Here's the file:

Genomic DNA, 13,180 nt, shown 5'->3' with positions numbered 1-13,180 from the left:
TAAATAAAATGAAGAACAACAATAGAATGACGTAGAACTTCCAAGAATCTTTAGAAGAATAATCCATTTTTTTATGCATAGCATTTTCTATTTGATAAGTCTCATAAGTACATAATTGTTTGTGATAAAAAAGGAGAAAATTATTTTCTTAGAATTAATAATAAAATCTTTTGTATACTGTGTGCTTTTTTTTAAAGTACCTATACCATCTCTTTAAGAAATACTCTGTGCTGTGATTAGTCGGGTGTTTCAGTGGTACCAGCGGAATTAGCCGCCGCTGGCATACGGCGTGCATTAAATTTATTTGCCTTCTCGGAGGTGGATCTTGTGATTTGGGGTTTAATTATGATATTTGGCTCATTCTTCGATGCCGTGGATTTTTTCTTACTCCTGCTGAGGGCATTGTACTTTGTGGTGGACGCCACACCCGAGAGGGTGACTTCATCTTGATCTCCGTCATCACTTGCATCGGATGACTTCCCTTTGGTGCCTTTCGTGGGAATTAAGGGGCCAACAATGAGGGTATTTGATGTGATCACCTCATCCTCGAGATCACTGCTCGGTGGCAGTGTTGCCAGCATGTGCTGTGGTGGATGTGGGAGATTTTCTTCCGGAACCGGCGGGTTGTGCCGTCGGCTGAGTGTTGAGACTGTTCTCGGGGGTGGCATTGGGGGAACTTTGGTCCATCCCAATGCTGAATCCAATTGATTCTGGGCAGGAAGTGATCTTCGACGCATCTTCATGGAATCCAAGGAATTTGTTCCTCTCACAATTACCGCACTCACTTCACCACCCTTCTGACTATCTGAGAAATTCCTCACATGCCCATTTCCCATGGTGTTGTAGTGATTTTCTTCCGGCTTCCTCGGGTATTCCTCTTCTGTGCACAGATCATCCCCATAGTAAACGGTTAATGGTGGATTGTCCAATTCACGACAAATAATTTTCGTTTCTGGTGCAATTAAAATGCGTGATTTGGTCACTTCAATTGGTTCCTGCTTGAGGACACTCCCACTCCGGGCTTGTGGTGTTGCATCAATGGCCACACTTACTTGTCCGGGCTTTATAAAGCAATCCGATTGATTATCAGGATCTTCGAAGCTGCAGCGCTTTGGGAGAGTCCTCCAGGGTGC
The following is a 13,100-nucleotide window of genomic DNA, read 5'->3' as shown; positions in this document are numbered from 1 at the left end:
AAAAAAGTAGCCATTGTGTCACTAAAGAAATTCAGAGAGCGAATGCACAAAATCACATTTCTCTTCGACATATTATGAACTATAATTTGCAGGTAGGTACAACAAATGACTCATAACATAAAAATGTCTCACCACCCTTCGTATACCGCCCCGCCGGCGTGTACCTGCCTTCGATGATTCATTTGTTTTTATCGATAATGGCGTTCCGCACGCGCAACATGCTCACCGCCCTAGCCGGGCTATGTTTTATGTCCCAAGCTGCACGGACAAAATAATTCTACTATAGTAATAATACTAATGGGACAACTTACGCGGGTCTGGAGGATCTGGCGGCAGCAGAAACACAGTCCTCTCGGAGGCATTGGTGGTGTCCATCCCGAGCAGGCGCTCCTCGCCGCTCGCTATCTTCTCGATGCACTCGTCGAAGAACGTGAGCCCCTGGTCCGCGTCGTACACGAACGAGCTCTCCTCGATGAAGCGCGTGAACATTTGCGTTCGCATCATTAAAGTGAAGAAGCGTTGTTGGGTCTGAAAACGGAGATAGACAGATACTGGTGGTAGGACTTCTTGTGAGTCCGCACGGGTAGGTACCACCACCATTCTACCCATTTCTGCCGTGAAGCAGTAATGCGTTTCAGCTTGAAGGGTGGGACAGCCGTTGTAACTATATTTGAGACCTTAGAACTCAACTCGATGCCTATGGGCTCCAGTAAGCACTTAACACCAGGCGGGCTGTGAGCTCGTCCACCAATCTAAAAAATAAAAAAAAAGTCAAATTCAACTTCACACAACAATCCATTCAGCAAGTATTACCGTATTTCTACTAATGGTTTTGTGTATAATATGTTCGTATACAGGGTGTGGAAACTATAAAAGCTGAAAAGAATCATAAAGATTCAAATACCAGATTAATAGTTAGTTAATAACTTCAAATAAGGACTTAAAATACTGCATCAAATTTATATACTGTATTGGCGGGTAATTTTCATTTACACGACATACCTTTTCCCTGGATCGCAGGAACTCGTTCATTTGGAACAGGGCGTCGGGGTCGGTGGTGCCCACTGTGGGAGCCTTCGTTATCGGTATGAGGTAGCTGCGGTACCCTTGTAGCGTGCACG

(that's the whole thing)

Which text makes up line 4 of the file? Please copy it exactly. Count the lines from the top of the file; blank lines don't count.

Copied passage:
AAAAAAGTAGCCATTGTGTCACTAAAGAAATTCAGAGAGCGAATGCACAAAATCACATTTCTCTTCGACATATTATGAACTATAATTTGCAGGTAGGTACAACAAATGACTCATAACATAAAAATGTCTCACCACCCTTCGTATACCGCCCCGCCGGCGTGTACCTGCCTTCGATGATTCATTTGTTTTTATCGATAATGGCGTTCCGCACGCGCAACATGCTCACCGCCCTAGCCGGGCTATGTTTTATGTCCCAAGCTGCACGGACAAAATAATTCTACTATAGTAATAATACTAATGGGACAACTTACGCGGGTCTGGAGGATCTGGCGGCAGCAGAAACACAGTCCTCTCGGAGGCATTGGTGGTGTCCATCCCGAGCAGGCGCTCCTCGCCGCTCGCTATCTTCTCGATGCACTCGTCGAAGAACGTGAGCCCCTGGTCCGCGTCGTACACGAACGAGCTCTCCTCGATGAAGCGCGTGAACATTTGCGTTCGCATCATTAAAGTGAAGAAGCGTTGTTGGGTCTGAAAACGGAGATAGACAGATACTGGTGGTAGGACTTCTTGTGAGTCCGCACGGGTAGGTACCACCACCATTCTACCCATTTCTGCCGTGAAGCAGTAATGCGTTTCAGCTTGAAGGGTGGGACAGCCGTTGTAACTATATTTGAGACCTTAGAACTCAACTCGATGCCTATGGGCTCCAGTAAGCACTTAACACCAGGCGGGCTGTGAGCTCGTCCACCAATCTAAAAAATAAAAAAAAAGTCAAATTCAACTTCACACAACAATCCATTCAGCAAGTATTACCGTATTTCTACTAATGGTTTTGTGTATAATATGTTCGTATACAGGGTGTGGAAACTATAAAAGCTGAAAAGAATCATAAAGATTCAAATACCAGATTAATAGTTAGTTAATAACTTCAAATAAGGACTTAAAATACTGCATCAAATTTATATACTGTATTGGCGGGTAATTTTCATTTACACGACATACCTTTTCCCTGGATCGCAGGAACTCGTTCATTTGGAACAGGGCGTCGGGGTCGGTGGTGCCCACTGTGGGAGCCTTCGTTATCGGTATGAGGTAGCTGCGGTACCCTTGTAGCGTGCACG